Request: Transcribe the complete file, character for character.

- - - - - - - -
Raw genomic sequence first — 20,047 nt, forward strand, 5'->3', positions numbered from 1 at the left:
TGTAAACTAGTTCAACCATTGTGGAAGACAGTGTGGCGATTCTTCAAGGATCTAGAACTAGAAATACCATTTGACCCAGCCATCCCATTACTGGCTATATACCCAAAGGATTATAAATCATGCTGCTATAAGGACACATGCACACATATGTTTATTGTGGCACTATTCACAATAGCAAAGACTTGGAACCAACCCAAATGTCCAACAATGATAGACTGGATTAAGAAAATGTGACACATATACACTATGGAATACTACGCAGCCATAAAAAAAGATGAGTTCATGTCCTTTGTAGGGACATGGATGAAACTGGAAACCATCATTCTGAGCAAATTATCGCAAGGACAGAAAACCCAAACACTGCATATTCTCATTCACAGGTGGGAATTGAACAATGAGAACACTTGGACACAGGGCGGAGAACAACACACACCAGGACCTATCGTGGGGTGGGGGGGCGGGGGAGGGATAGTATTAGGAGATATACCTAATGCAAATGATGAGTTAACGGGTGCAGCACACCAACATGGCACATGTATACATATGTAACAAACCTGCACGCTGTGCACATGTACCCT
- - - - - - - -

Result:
Raw genomic sequence first — 20,047 nt, forward strand, 5'->3', positions numbered from 1 at the left:
TGTAAACTAGTTCAACCATTGTGGAAGACAGTGTGGCGATTCTTCAAGGATCTAGAACTAGAAATACCATTTGACCCAGCCATCCCATTACTGGCTATATACCCAAAGGATTATAAATCATGCTGCTATAAGGACACATGCACACATATGTTTATTGTGGCACTATTCACAATAGCAAAGACTTGGAACCAACCCAAATGTCCAACAATGATAGACTGGATTAAGAAAATGTGACACATATACACTATGGAATACTACGCAGCCATAAAAAAAGATGAGTTCATGTCCTTTGTAGGGACATGGATGAAACTGGAAACCATCATTCTGAGCAAATTATCGCAAGGACAGAAAACCCAAACACTGCATATTCTCATTCACAGGTGGGAATTGAACAATGAGAACACTTGGACACAGGGCGGAGAACAACACACACCAGGACCTATCGTGGGGTGGGGGGGCGGGGGAGGGATAGTATTAGGAGATATACCTAATGCAAATGATGAGTTAACGGGTGCAGCACACCAACATGGCACATGTATACATATGTAACAAACCTGCACGCTGTGCACATGTACCCT